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On a Path to Transparent Collaborations: Weave

Five years ago, I had to design, prototype, and implement a mobile application. Soon after I began implementation, I realized that in order to make the project functional, I needed to think very differently than when I was designing it. This led to hours of conversations with myself on the goal of the design vs. doing what is practical to make the app functional. It hit me: If I’m having these many conversations with myself, what is it like if there is more than one person involved? What would that collaboration look like?

Illustration of myself and my state of my mind before and during designing and developing the mobile application.

Figure 1. First phase: The state of my mind and the conversations with myself on design and development.

Illustrations of increasing conversations with myself before and during designing and developing the mobile application.

Figure 2. Second phase: The continuing state of my mind and the conversations with myself on design and development (conversation diagram structure borrowed from Paul Pangaro and Hugh Dubberly).

This is what led me to create a project that is now called Weave. Weave’s purpose is to address this collaborative process, and it is informed by a detailed study of existing design and development tools; primary research with designers, developers, and project managers; and four rounds of testing with 39 participants from more than five organizations that follow agile processes. My roles in this project include carrying out the design and research as well as managing the project itself. The project has also benefited from an informal advisory board of three advisors.

Current Workflows

Currently, the majority of collaboration between designers and developers begins after most of the foundational design and implementation decisions are made. This collaboration starts when a designer hands over a final interface prototype to the development team for implementation. This pattern creates a workflow full of uncertainty, paving the way for misunderstandings and assumptions about the decisions made by both parties. This is where everyone involved often ends up with outcomes they did not intend.

Organizations often encourage designers and developers to work together in the same place and time to help develop a shared understanding and improve their collaboration. However, this is not a viable option when the two work remotely. Some companies spend resources, time, and money to fly a designer from one office to another simply to converse in person with the development team about UI/UX specifications and decisions. However, this approach is also not always viable, and it typically happens once, when a deliverable deadline is approaching. Weave proposes a collaboration process that is not only consistent and continual but also meaningful and comprehensive, where the focus of the collaboration is on the foundation of decisions rather than the surface-level actions that lead to the decisions.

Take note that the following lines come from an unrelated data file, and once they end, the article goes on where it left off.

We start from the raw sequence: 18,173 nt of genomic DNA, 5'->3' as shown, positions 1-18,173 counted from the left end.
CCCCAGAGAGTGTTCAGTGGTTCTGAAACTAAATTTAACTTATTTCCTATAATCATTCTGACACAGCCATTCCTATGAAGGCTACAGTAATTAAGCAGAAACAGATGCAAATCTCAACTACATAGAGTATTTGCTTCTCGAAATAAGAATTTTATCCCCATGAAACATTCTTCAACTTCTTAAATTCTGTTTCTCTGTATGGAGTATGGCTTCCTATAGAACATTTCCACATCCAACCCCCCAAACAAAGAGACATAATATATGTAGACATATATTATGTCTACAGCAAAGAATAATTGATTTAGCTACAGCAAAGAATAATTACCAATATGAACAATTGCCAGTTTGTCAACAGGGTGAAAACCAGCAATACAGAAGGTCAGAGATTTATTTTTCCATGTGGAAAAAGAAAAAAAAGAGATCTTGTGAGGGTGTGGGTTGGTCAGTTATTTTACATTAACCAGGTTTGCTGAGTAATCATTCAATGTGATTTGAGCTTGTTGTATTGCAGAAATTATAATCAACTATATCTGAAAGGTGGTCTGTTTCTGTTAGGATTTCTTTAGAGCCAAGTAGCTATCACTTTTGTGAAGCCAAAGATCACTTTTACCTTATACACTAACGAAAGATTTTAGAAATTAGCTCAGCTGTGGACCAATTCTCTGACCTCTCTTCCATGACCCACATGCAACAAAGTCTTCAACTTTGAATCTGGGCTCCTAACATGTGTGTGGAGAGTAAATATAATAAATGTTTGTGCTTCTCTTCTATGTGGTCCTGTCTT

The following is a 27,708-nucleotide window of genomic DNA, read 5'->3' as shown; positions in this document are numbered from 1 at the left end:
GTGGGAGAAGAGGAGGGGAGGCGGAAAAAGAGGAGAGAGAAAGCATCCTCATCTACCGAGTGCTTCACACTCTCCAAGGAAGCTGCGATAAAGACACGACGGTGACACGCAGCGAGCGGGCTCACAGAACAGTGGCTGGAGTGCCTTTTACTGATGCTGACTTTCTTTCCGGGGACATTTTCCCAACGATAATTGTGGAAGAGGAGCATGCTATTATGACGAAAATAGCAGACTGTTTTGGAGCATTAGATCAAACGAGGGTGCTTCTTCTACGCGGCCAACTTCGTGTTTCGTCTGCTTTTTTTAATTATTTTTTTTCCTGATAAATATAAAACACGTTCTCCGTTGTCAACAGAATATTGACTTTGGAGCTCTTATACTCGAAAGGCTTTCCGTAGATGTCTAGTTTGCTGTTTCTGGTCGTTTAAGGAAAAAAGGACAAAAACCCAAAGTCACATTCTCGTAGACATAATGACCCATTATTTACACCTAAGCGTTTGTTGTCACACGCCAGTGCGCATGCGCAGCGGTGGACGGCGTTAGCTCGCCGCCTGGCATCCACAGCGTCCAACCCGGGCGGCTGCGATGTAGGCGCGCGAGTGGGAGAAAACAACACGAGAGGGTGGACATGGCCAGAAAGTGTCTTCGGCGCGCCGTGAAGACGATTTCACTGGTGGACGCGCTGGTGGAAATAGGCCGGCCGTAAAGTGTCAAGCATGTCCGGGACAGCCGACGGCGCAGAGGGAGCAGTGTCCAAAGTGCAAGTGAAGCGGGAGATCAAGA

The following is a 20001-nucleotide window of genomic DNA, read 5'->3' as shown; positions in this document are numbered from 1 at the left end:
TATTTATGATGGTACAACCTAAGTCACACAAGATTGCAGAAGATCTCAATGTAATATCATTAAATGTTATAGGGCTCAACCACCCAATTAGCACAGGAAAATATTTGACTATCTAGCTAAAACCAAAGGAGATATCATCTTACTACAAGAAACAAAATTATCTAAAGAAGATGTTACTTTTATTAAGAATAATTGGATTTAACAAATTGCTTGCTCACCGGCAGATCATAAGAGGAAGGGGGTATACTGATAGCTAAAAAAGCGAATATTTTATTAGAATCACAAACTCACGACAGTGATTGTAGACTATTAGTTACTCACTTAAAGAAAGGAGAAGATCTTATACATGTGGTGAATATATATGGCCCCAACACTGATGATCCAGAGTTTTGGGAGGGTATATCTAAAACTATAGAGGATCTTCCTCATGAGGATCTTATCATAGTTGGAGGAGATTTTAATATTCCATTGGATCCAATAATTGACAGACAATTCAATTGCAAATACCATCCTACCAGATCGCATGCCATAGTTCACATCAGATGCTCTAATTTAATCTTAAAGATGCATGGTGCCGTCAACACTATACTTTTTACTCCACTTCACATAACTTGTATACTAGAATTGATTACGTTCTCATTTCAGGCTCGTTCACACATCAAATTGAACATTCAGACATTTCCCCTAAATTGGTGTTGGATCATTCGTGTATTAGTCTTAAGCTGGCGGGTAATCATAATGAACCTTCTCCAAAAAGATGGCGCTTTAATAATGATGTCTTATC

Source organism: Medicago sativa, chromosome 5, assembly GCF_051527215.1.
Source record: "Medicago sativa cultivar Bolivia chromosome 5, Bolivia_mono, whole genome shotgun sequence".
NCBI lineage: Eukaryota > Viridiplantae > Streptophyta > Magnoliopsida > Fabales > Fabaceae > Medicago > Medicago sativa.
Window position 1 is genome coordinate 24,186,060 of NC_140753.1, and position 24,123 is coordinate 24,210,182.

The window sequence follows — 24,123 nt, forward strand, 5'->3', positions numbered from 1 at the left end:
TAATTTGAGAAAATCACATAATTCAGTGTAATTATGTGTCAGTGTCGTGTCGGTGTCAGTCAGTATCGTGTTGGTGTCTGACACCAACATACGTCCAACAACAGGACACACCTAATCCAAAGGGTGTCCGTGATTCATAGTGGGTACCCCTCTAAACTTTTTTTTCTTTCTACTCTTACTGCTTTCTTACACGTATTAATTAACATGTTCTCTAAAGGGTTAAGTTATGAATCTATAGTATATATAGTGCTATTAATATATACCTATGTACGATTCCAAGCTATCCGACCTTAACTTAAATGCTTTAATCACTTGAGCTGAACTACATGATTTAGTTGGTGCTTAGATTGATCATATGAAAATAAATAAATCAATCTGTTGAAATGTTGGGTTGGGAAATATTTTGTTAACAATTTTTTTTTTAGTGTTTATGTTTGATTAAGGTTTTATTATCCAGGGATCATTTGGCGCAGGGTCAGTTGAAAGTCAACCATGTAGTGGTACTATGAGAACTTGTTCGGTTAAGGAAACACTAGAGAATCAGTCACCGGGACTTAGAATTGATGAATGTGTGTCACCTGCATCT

The Problem

As mentioned above, designer-developer collaborations become more detailed and more frequent once the developer receives prototypes from the designer and needs to understand and make sense of them in order to implement them. The problem is that, by this point, most of the design decisions and perspectives have already been made and finalized. Any pushback or questioning from developers now may require large revisions and lots of back and forth.

Furthermore, when the designer communicates these decisions with the developer, they are conveying three layers of information at the same time (see Figure 3):

  • The architecture of the system
  • The user interface specifications, such as colors, fonts, and dimensions
  • The user interactions and behavior

Communicating these three layers of information at the same time with developers is a major challenge; it divides the developer’s attention, reducing the chance that they will notice inconsistencies or errors in any of the layers. This can cause problems if these issues are not spotted until later in implementation, when they may be harder to address, or if they are not spotted at all, leading to a lower-quality product.

Image of the three information layers in designer-developer communications (Architecture, Interface, and Interaction).

Figure 3. The three information layers in designer-developer communications.

Research Findings

Research was conducted with 15 designers, developers, and product managers who work at technology companies that use agile methodologies to learn about the problems that exist in the workflow and collaborations.

Some of the most important insights from this research are the following:

  • Designers and developers both expect each other to add knowledge about their domain.
  • They express expectations after something has gone wrong.
  • They exhibit a lack of care toward documentation.
  • They lack the motivation to convey key information.
  • In-person communication is their most preferred type of communication.
  • Design sprints are often expanded, causing development sprints to compress; this creates a great deal of stress for developers.